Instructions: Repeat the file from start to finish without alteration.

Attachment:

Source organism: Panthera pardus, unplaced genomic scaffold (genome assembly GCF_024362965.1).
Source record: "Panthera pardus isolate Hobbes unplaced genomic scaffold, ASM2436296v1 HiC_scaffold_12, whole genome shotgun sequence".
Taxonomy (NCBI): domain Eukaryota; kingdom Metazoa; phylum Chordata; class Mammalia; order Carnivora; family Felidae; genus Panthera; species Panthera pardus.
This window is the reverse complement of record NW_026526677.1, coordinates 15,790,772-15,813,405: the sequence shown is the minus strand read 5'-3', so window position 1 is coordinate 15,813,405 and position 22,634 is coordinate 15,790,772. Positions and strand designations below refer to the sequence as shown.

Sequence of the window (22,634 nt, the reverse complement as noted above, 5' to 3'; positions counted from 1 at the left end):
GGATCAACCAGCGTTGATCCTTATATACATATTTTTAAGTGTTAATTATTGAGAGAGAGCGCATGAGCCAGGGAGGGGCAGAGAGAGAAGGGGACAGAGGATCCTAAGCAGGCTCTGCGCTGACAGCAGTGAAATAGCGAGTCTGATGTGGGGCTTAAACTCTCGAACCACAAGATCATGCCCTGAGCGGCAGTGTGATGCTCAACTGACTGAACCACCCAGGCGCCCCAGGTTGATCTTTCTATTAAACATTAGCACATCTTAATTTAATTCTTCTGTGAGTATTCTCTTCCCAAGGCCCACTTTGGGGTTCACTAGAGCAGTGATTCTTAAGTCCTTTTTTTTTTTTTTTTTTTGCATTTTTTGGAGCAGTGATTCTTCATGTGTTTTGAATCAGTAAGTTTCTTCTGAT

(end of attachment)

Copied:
Source organism: Panthera pardus, unplaced genomic scaffold (genome assembly GCF_024362965.1).
Source record: "Panthera pardus isolate Hobbes unplaced genomic scaffold, ASM2436296v1 HiC_scaffold_12, whole genome shotgun sequence".
Taxonomy (NCBI): domain Eukaryota; kingdom Metazoa; phylum Chordata; class Mammalia; order Carnivora; family Felidae; genus Panthera; species Panthera pardus.
This window is the reverse complement of record NW_026526677.1, coordinates 15,790,772-15,813,405: the sequence shown is the minus strand read 5'-3', so window position 1 is coordinate 15,813,405 and position 22,634 is coordinate 15,790,772. Positions and strand designations below refer to the sequence as shown.

Sequence of the window (22,634 nt, the reverse complement as noted above, 5' to 3'; positions counted from 1 at the left end):
GGATCAACCAGCGTTGATCCTTATATACATATTTTTAAGTGTTAATTATTGAGAGAGAGCGCATGAGCCAGGGAGGGGCAGAGAGAGAAGGGGACAGAGGATCCTAAGCAGGCTCTGCGCTGACAGCAGTGAAATAGCGAGTCTGATGTGGGGCTTAAACTCTCGAACCACAAGATCATGCCCTGAGCGGCAGTGTGATGCTCAACTGACTGAACCACCCAGGCGCCCCAGGTTGATCTTTCTATTAAACATTAGCACATCTTAATTTAATTCTTCTGTGAGTATTCTCTTCCCAAGGCCCACTTTGGGGTTCACTAGAGCAGTGATTCTTAAGTCCTTTTTTTTTTTTTTTTTTTGCATTTTTTGGAGCAGTGATTCTTCATGTGTTTTGAATCAGTAAGTTTCTTCTGAT